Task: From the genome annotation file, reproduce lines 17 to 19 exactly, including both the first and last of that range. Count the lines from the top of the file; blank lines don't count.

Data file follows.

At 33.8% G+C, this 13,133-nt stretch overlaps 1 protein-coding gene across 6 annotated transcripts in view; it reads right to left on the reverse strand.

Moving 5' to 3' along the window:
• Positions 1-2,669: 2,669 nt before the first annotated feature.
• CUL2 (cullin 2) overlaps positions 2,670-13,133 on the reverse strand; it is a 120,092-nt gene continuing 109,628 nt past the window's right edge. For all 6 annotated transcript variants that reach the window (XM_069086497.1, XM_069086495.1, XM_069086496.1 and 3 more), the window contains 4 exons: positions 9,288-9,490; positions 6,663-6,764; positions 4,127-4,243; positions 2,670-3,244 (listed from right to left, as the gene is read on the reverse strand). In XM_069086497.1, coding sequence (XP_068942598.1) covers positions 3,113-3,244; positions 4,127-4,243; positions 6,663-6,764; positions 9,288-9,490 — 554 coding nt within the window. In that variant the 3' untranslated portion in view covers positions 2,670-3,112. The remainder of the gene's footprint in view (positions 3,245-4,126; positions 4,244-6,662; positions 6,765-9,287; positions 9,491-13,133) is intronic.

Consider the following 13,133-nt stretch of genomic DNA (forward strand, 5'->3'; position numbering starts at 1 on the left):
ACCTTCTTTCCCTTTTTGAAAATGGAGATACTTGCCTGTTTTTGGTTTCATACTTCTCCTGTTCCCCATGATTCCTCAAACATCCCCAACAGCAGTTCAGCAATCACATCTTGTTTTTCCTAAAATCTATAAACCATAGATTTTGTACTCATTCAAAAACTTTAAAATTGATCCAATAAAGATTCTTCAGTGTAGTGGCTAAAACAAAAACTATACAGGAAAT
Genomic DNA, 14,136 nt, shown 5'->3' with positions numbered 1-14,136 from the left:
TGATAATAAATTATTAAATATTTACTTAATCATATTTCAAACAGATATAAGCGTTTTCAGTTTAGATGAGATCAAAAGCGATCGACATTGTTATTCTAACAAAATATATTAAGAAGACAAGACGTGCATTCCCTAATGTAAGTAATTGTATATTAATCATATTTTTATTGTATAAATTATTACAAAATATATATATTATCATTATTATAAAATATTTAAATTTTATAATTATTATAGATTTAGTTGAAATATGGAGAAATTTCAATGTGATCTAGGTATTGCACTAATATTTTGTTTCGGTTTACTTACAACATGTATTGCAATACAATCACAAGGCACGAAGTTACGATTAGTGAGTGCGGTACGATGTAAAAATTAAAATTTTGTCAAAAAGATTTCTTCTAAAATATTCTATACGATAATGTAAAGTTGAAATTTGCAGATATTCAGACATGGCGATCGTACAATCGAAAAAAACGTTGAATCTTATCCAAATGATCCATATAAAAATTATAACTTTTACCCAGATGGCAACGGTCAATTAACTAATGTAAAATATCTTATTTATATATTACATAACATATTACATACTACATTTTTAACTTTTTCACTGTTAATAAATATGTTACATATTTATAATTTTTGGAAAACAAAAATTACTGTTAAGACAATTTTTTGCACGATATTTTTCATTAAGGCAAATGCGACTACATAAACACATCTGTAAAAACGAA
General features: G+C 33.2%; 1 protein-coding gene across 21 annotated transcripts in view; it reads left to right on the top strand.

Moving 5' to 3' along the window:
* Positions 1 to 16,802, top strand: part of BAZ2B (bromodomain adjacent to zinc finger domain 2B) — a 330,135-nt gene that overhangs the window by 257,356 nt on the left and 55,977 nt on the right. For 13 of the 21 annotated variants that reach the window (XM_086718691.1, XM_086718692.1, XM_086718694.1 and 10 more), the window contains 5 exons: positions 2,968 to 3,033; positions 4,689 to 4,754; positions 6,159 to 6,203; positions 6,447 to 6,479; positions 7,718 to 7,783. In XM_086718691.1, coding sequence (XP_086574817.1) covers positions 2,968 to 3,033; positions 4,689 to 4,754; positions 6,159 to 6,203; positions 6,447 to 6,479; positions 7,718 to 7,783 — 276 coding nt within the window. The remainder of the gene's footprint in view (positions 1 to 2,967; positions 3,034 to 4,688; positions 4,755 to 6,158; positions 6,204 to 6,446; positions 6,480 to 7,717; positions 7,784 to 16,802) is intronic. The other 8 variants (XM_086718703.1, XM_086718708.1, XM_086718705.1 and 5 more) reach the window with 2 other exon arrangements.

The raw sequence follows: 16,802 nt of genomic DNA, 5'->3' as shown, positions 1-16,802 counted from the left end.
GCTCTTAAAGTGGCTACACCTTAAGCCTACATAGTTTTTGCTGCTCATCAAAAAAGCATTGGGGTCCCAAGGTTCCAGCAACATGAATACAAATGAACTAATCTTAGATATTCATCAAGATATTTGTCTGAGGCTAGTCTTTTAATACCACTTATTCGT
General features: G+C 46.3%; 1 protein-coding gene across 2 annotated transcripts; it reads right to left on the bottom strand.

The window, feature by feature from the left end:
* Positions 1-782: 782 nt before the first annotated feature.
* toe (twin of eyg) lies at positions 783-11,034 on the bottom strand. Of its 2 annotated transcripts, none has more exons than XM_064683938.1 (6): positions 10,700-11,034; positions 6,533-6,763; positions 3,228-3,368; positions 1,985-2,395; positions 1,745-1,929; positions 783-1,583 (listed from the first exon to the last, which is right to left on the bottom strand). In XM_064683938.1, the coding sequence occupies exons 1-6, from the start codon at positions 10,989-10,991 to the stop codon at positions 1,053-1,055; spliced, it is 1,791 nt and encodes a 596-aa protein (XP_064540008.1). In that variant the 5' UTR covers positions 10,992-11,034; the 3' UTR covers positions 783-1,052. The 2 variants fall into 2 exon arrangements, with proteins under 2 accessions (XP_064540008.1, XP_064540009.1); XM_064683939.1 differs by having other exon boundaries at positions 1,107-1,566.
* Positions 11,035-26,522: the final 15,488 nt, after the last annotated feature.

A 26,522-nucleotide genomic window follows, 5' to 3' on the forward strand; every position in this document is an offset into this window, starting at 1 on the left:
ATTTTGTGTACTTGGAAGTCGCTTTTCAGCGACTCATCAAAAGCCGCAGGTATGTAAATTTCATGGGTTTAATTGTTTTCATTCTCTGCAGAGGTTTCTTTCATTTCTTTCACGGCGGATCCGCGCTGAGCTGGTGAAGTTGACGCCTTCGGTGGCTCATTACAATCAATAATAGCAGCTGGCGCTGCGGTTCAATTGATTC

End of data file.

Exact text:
* toe (twin of eyg) lies at positions 783-11,034 on the bottom strand. Of its 2 annotated transcripts, none has more exons than XM_064683938.1 (6): positions 10,700-11,034; positions 6,533-6,763; positions 3,228-3,368; positions 1,985-2,395; positions 1,745-1,929; positions 783-1,583 (listed from the first exon to the last, which is right to left on the bottom strand). In XM_064683938.1, the coding sequence occupies exons 1-6, from the start codon at positions 10,989-10,991 to the stop codon at positions 1,053-1,055; spliced, it is 1,791 nt and encodes a 596-aa protein (XP_064540008.1). In that variant the 5' UTR covers positions 10,992-11,034; the 3' UTR covers positions 783-1,052. The 2 variants fall into 2 exon arrangements, with proteins under 2 accessions (XP_064540008.1, XP_064540009.1); XM_064683939.1 differs by having other exon boundaries at positions 1,107-1,566.
* Positions 11,035-26,522: the final 15,488 nt, after the last annotated feature.

A 26,522-nucleotide genomic window follows, 5' to 3' on the forward strand; every position in this document is an offset into this window, starting at 1 on the left: